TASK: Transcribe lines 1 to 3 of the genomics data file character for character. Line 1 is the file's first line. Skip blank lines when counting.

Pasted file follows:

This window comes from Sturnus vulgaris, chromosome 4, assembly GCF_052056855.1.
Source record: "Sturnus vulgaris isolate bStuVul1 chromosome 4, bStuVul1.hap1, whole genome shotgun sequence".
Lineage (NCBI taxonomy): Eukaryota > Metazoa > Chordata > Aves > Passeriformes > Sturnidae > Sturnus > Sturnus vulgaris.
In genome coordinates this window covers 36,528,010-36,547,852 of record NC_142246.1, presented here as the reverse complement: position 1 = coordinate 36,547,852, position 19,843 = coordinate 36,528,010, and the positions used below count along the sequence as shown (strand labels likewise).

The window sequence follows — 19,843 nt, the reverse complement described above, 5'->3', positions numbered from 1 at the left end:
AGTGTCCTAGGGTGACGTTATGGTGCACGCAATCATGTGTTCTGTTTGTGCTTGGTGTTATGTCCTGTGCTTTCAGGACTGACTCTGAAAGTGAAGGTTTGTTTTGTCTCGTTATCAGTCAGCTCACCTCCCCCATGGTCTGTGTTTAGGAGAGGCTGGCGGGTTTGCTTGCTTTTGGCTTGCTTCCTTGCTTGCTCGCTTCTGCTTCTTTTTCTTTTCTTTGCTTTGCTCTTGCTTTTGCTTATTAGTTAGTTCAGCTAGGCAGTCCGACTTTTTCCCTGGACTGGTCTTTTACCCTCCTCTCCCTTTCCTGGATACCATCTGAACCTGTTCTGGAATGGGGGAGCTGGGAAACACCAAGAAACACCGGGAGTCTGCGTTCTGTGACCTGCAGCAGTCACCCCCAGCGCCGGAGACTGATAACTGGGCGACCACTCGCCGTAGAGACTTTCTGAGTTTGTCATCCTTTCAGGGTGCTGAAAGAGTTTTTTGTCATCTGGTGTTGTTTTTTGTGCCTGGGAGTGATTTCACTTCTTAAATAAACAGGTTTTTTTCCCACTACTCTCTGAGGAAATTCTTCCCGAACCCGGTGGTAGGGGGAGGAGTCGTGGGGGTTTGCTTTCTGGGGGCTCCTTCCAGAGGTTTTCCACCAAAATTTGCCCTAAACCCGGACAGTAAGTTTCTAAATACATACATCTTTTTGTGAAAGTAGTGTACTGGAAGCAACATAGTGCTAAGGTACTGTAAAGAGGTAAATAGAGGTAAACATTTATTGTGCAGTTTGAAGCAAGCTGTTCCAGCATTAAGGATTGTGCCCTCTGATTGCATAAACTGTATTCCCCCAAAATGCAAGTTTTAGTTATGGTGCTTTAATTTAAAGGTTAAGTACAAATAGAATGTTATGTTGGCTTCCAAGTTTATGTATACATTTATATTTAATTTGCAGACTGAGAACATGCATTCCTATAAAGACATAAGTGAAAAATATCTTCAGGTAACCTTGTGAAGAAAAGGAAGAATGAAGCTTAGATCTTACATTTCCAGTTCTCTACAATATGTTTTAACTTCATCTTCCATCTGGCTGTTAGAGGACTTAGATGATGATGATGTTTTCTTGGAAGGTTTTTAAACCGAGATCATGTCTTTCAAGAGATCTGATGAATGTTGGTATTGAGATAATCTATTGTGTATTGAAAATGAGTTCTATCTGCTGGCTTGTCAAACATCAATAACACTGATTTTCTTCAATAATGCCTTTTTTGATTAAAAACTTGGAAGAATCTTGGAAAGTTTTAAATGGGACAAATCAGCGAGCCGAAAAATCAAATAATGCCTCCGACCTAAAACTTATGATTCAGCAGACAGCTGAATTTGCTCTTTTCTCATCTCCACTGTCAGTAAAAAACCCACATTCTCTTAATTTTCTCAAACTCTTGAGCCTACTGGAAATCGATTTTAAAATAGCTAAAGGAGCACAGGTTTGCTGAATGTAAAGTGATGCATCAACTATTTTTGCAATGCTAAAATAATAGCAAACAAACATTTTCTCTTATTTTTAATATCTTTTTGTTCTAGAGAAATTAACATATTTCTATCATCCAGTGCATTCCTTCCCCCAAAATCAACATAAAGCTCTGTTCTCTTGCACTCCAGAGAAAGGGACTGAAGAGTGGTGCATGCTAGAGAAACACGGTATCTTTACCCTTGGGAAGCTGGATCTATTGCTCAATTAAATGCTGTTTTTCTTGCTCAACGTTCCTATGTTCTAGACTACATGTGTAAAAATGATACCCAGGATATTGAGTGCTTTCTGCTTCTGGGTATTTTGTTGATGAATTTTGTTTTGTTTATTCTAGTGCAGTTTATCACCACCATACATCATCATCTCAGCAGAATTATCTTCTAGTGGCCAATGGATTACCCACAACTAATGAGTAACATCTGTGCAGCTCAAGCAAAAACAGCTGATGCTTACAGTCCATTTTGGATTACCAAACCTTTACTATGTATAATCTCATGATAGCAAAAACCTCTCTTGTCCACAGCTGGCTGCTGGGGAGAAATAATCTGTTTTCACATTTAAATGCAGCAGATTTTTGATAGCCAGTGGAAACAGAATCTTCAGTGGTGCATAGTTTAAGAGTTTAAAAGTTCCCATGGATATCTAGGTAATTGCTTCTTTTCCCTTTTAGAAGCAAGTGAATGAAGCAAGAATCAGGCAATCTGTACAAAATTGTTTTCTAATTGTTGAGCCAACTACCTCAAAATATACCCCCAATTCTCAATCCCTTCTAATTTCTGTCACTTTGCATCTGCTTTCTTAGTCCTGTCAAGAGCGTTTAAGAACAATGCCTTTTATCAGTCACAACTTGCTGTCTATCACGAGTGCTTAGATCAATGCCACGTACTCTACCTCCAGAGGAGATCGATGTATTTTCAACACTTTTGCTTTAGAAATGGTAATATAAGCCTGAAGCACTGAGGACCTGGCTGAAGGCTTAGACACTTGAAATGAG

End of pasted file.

This window comes from Sturnus vulgaris, chromosome 4, assembly GCF_052056855.1.
Source record: "Sturnus vulgaris isolate bStuVul1 chromosome 4, bStuVul1.hap1, whole genome shotgun sequence".
Lineage (NCBI taxonomy): Eukaryota > Metazoa > Chordata > Aves > Passeriformes > Sturnidae > Sturnus > Sturnus vulgaris.